Like Mother, Like Daughter

There are a million reasons why parenting is exhausting. From infants who need to eat every two hours to waiting up past midnight for your teenager to come home safely from that party. There are middle of the night vomit sessions and days where all you seem to do is discipline. Breakfasts. Lunches. Dinners. Load after load of laundry. Scheduling dentist appointments. Back-to-school shopping. Recitals, games, and birthday parties.

The most exhausting of all though is that you are always, always being watched. I’m not talking about when you’re sitting on the toilet, although there are often eyes on you then, too. Rather, your behavior and the words you speak, the way you live your life– our children are learning from us every…single…day.

I have parenting moments that I am not proud of. My children have witnessed me send a quick text while driving. They have seen me lose my temper and they have experienced my bad moods firsthand. Curses fall from my lips like candy from a piñata. But have they noticed those moments when I look in the mirror and frown? Have they ever heard me question my husband about whether a certain pair of pants makes my ass look fat?

Raising daughters, living in a society hyper-focused on appearances, I worry: What have they learned about body image from me, from the media, and from others? As they grow, as their bodies change, as they deal with the influx of hormones and all that results, how will they perceive themselves? Will they be able to stand firm in their belief that they are beautiful?

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In the eighth grade, I would come home from school every day and make myself a bowl of ice cream. Seated on the kitchen counter, I would indulge while my sister’s boyfriend would tell me that I was going to get fat. By the ninth grade, when my family took a trip to visit my grandparents, I had acquired my first freshmen fifteen. Stepping out of the car in the hot Florida sun, my grandmother was waiting to embrace us.

Oooh, Chubby Checker,” she teased.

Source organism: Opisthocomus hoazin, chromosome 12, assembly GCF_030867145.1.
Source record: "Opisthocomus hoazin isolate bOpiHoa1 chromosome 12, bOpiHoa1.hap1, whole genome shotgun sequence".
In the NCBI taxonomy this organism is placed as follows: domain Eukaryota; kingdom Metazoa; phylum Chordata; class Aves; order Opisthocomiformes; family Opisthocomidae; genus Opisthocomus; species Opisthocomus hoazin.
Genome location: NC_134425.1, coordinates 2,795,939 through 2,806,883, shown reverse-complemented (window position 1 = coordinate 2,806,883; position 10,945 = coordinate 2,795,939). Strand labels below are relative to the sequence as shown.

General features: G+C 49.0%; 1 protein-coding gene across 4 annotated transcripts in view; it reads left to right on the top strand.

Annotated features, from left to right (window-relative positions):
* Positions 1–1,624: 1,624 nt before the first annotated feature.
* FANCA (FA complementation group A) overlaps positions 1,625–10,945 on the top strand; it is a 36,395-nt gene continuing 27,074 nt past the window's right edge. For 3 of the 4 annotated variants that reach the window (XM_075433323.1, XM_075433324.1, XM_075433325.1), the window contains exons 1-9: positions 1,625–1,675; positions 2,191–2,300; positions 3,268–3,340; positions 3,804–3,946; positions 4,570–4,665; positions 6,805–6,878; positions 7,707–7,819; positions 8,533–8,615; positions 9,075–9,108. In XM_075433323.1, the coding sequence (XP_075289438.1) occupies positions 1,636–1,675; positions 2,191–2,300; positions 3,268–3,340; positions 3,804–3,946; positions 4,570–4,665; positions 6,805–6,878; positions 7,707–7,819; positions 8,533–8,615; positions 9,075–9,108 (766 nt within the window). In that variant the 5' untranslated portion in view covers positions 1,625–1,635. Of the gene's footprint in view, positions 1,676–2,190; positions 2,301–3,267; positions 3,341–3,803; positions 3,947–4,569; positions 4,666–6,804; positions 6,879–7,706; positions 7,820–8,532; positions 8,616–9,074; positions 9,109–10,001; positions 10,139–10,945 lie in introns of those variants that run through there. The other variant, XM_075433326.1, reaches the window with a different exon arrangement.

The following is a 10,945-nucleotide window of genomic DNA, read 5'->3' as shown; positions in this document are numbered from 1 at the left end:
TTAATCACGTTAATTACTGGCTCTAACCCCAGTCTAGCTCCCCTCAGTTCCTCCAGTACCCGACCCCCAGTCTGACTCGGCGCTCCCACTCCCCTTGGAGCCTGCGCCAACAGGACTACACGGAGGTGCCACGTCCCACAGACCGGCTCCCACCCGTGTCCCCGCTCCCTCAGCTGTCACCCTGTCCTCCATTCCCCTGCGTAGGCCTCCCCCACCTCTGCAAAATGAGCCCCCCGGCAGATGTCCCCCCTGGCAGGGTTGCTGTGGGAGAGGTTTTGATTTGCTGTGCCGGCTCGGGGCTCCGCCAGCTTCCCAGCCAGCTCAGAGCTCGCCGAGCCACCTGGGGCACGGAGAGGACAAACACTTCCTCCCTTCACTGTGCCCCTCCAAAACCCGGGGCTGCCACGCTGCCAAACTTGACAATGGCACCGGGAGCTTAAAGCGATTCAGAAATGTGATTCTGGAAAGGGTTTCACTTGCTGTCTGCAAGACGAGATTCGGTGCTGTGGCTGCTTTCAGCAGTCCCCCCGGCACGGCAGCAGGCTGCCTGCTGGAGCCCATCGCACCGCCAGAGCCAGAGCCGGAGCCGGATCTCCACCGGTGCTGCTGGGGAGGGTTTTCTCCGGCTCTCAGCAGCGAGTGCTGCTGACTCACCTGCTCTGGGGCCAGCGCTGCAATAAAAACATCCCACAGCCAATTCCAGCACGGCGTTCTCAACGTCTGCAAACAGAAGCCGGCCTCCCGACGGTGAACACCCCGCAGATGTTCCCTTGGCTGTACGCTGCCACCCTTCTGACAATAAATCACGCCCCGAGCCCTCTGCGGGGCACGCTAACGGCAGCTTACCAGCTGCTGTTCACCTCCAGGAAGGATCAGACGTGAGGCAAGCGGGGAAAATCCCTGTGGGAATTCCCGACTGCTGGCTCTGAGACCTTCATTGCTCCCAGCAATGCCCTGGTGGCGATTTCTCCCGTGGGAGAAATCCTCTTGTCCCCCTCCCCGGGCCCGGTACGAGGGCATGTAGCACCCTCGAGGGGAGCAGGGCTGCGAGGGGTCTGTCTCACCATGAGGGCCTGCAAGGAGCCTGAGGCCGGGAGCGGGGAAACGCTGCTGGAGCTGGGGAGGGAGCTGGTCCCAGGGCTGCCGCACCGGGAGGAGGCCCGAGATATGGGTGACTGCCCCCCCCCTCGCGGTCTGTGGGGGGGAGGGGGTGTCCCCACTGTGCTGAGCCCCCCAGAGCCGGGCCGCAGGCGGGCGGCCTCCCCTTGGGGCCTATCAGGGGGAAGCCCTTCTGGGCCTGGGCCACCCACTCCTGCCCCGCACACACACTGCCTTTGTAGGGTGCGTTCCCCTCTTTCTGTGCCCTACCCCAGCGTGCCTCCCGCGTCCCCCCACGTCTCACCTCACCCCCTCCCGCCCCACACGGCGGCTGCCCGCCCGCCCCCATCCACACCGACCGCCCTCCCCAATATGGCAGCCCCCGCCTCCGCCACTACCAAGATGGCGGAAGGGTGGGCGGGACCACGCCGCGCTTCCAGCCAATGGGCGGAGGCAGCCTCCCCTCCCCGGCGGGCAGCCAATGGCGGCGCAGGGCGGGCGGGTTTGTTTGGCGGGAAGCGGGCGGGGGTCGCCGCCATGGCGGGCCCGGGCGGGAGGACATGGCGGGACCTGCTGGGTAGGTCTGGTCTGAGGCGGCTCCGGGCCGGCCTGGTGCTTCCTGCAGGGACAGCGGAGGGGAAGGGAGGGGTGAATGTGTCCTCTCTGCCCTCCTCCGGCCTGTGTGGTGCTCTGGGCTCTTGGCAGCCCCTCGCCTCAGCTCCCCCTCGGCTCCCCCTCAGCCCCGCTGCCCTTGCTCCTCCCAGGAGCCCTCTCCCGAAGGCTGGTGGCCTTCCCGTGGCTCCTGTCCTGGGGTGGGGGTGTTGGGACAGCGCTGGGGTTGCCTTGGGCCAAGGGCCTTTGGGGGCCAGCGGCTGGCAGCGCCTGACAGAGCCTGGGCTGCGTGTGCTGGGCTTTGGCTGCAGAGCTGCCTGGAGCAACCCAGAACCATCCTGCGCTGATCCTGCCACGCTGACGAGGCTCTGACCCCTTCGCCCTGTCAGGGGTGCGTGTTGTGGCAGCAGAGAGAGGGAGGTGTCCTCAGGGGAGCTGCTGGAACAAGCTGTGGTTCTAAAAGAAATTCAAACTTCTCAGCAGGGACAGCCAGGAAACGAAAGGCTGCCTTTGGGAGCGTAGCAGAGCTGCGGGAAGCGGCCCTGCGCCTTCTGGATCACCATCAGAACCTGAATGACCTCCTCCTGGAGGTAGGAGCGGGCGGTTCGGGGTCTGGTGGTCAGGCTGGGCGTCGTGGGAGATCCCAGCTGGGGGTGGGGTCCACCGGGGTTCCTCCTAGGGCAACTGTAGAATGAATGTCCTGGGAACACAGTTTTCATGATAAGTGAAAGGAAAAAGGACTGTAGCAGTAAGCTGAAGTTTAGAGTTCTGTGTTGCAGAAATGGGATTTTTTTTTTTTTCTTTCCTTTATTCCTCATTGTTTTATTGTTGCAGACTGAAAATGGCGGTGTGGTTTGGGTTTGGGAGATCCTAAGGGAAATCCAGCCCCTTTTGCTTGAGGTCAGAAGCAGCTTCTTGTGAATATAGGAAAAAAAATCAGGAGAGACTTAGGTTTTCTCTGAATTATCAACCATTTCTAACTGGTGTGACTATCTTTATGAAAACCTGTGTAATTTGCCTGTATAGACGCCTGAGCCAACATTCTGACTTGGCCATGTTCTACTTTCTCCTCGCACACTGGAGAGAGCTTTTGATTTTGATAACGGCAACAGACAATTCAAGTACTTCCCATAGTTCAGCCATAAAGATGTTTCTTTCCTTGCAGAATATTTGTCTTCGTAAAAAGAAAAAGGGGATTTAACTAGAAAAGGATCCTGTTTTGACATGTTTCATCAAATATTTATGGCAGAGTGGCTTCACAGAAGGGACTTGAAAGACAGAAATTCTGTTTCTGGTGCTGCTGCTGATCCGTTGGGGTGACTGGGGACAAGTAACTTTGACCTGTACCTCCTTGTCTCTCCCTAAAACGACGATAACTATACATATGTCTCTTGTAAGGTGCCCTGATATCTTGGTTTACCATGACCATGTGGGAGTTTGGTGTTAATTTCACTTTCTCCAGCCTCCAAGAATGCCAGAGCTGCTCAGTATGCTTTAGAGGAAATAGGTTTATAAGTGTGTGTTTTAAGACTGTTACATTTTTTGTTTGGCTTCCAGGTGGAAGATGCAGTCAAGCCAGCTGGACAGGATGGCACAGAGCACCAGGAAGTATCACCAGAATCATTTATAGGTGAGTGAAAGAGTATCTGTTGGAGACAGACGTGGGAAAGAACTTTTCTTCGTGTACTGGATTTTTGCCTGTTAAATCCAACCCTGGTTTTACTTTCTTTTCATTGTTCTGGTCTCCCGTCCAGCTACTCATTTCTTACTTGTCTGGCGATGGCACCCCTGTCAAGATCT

Growing up, I had aunts who would constantly ask me if I thought they were fat. They weren’t. In my eyes, they all resembled movie stars, yet nothing I said could convince them of this. No sooner would they finish bemoaning their size and shape, I would be handed a bag of hand-me-down clothes.

I learned early on that to be a woman was to be body-conscious, and a body could always be improved. My high school was filled with girls who were dieting, or taking pills, or starving themselves, or binging and purging. This behavior was not only commonplace, it was considered normal.

Approximately 91% of women are unhappy with their bodies and resort to dieting to achieve their ideal body shape. Unfortunately, only 5% of women naturally possess the body type often portrayed by Americans in the media. (DoSomething.org)

There are days when I love my body and all that it is capable of. I have given birth to two healthy babies. I exercise regularly and feel stronger now than ever before. I am conscientious about what I eat, while at the same time, allowing myself the pleasure of enjoying the occasional craving. Nothing makes me happier than picking up my daughter from preschool on a warm, sunny day and surprising her with a trip to 7-11 for a couple of Slurpees and a bag of Doritos.

This is a judgmental society though. One where to be fat, or to be skinny, results in criticism and attack.

You look good. Did you lose weight?

Somebody needs to give that girl a cheeseburger. 

She has such a pretty face. It’s too bad she’s so heavy.

Real men prefer women with a little meat on their bones.

I will admit it: I’ve placed my body on the continuum of those that surround me at the beach or the water park. I’ve eyed up other women at the gym and worked a little harder as a result. Ultimately though, it is not about comparison. It is not about skinny or fat or skinny-fat. It is about self-esteem. It is about self-acceptance. It is about self-love. It is about self-worth. And now that I am the mother of two girls, it is more important than ever to lead by example.